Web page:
When it came down to overclocking on the KRAIT, the motherboard had an interesting issue which I will delve into, but firstly, it was just as easy as any other motherboard. When an overclock failed, the motherboard would simply restart itself with the default settings and then ask you to either enter the BIOS once more to try a different combination or, alternatively, it would ask you to boot with default settings and to carry on to the operating system from there. I know what my chip requires, so I only forced it to fail an overclock to see what it would do. Luckily, it was a simple case of going back into the BIOS and correcting the settings. It can be a real pain when the motherboard doesn’t automatically recover and you need to remove the battery, but the KRAIT did a perfect recovery job.
The MSI BIOS has not changed very much, if at all, since the Z77 days. I like the layout, even if it is a little different to what I am used to, but it does the job. Finding settings is a simple task as they are under their respective menus, where you would expect things to be. Loading XMP was no issue, and neither was the application of an overclock, so long as you’ve got your voltages correct.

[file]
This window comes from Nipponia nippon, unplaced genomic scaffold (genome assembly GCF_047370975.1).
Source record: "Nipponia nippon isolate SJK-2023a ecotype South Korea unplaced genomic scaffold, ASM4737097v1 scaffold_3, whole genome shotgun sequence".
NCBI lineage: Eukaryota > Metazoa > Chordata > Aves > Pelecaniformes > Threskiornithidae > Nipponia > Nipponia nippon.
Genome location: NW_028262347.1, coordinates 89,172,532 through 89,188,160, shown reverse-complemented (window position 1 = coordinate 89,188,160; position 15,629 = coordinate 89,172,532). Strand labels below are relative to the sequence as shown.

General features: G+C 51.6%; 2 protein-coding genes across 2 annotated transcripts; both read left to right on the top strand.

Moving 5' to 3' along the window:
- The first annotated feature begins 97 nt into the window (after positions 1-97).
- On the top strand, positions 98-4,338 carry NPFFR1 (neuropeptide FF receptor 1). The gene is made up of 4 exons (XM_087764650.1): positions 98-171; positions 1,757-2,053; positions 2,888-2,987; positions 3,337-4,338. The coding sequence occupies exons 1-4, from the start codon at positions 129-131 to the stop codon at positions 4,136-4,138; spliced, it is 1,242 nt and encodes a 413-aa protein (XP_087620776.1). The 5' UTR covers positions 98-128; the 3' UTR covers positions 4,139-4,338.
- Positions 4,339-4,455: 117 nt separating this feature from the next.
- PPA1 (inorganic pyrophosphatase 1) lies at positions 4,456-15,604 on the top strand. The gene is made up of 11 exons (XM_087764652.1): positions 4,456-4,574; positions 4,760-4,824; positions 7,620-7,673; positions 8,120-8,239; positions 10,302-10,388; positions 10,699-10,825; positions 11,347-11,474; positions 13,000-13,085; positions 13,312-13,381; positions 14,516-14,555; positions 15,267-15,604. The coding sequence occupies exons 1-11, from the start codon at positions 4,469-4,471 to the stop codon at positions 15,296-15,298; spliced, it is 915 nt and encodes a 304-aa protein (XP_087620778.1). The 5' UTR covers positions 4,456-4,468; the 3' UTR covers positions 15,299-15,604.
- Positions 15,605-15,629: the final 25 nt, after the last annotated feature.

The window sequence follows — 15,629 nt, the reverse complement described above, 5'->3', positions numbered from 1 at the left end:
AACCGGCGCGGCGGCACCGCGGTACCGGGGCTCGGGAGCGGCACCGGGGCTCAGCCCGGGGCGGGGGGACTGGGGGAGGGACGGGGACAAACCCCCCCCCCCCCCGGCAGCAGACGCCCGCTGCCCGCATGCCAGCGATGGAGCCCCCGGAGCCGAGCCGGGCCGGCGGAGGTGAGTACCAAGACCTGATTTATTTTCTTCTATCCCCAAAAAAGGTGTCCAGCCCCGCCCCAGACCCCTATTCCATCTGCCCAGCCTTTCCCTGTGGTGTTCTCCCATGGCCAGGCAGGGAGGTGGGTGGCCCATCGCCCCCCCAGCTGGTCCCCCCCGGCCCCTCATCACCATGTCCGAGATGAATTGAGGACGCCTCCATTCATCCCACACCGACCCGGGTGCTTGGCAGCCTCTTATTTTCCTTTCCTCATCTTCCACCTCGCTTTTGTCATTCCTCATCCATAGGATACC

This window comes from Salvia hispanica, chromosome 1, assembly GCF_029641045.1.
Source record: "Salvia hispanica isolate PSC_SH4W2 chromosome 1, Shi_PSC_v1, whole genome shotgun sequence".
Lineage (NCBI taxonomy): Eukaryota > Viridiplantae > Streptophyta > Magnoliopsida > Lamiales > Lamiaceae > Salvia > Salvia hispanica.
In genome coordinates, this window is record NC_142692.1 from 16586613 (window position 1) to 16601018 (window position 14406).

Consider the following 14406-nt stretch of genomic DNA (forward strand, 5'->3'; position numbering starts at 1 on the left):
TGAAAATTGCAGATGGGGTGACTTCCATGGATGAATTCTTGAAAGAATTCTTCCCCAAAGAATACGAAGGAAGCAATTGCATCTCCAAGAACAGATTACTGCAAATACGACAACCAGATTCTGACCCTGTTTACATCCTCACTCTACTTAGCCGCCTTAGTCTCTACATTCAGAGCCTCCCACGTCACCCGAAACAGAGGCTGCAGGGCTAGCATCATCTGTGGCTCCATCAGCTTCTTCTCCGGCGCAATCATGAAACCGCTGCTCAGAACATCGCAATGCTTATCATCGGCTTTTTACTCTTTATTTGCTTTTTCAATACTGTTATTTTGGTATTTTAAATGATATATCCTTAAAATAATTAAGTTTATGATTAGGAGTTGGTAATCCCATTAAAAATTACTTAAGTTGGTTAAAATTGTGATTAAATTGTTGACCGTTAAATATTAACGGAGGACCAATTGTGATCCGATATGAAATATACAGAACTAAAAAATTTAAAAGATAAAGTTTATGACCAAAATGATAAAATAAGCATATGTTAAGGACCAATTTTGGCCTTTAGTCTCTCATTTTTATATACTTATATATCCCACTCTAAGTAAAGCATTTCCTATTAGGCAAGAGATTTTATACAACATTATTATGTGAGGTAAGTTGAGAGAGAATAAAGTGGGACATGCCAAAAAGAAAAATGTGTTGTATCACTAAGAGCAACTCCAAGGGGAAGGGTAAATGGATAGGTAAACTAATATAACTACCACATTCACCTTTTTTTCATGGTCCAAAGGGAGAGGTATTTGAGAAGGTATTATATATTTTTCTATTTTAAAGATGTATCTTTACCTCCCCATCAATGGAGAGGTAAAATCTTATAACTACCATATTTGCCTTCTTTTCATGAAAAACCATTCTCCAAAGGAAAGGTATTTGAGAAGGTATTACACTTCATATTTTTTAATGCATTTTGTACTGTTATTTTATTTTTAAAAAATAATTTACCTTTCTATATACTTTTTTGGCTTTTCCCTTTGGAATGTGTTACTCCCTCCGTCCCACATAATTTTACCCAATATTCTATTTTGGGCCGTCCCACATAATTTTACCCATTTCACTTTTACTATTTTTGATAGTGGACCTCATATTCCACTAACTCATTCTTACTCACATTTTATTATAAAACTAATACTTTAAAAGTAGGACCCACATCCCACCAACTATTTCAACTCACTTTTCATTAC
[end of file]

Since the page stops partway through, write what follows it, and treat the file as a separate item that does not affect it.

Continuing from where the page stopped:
The issue which presented itself was that while I was testing the overclock with XTU, which is my chosen benchmark to show performance increases from the CPU and memory being overclocked, is that the score didn’t increase nearly enough. The reasons became abundantly clear once you monitor the clock speeds during the benchmark. For some reason that is not crystal clear to me, the clock speed drops from 4.8 GHz to 4.2 GHz, then down to 4.0 GHz and then down to 3.8 GHz as the benchmark progresses. Once it hits the 3.8 GHz marker, it fluctuates between 3.8 and 4.0 GHz. The score reflects this as it is barely above stock when the end result flashes up on the screen. Both MSI and I were a little perplexed why this happened, as the other tests we carried out left the CPU at 4.8 GHz.
Anyway, onwards and upwards we go! The maximum overclock which we managed to reach was again the typical 4.8 GHz that we attained out of our other motherboards. There is no Load Line Calibration (LLC) option available, but you can come up with your own LLC by adding a little more voltage to counteract the droop caused by the loading of the circuitry and the CPU itself. In order to maintain stability throughout testing, I had to set the CPU voltage to 1.425 volts instead of 1.4 volts (which boosts to 1.425 via LLC on other motherboards) which makes perfect sense as the vDroop was then compensated for via a manual method.